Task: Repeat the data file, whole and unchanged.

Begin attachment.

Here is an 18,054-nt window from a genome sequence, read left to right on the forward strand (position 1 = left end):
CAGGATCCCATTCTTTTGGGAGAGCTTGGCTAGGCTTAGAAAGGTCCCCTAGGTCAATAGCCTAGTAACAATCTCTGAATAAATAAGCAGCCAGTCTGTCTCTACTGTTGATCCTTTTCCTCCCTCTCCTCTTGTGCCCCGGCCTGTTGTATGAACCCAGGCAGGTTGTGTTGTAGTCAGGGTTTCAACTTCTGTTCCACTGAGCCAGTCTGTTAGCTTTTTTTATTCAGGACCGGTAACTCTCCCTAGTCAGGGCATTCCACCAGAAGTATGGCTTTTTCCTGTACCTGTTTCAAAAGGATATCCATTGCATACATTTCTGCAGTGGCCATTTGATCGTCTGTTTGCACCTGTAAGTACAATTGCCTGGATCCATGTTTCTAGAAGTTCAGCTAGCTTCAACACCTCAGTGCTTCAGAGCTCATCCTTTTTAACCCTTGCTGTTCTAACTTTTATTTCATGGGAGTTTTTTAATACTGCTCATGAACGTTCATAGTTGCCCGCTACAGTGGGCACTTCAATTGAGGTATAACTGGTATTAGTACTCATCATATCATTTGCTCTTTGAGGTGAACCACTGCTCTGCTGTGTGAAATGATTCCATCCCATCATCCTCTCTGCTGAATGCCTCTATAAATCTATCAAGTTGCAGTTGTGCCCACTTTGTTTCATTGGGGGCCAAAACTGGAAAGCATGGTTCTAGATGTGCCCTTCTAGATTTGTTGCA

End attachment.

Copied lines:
Here is an 18,054-nt window from a genome sequence, read left to right on the forward strand (position 1 = left end):
CAGGATCCCATTCTTTTGGGAGAGCTTGGCTAGGCTTAGAAAGGTCCCCTAGGTCAATAGCCTAGTAACAATCTCTGAATAAATAAGCAGCCAGTCTGTCTCTACTGTTGATCCTTTTCCTCCCTCTCCTCTTGTGCCCCGGCCTGTTGTATGAACCCAGGCAGGTTGTGTTGTAGTCAGGGTTTCAACTTCTGTTCCACTGAGCCAGTCTGTTAGCTTTTTTTATTCAGGACCGGTAACTCTCCCTAGTCAGGGCATTCCACCAGAAGTATGGCTTTTTCCTGTACCTGTTTCAAAAGGATATCCATTGCATACATTTCTGCAGTGGCCATTTGATCGTCTGTTTGCACCTGTAAGTACAATTGCCTGGATCCATGTTTCTAGAAGTTCAGCTAGCTTCAACACCTCAGTGCTTCAGAGCTCATCCTTTTTAACCCTTGCTGTTCTAACTTTTATTTCATGGGAGTTTTTTAATACTGCTCATGAACGTTCATAGTTGCCCGCTACAGTGGGCACTTCAATTGAGGTATAACTGGTATTAGTACTCATCATATCATTTGCTCTTTGAGGTGAACCACTGCTCTGCTGTGTGAAATGATTCCATCCCATCATCCTCTCTGCTGAATGCCTCTATAAATCTATCAAGTTGCAGTTGTGCCCACTTTGTTTCATTGGGGGCCAAAACTGGAAAGCATGGTTCTAGATGTGCCCTTCTAGATTTGTTGCA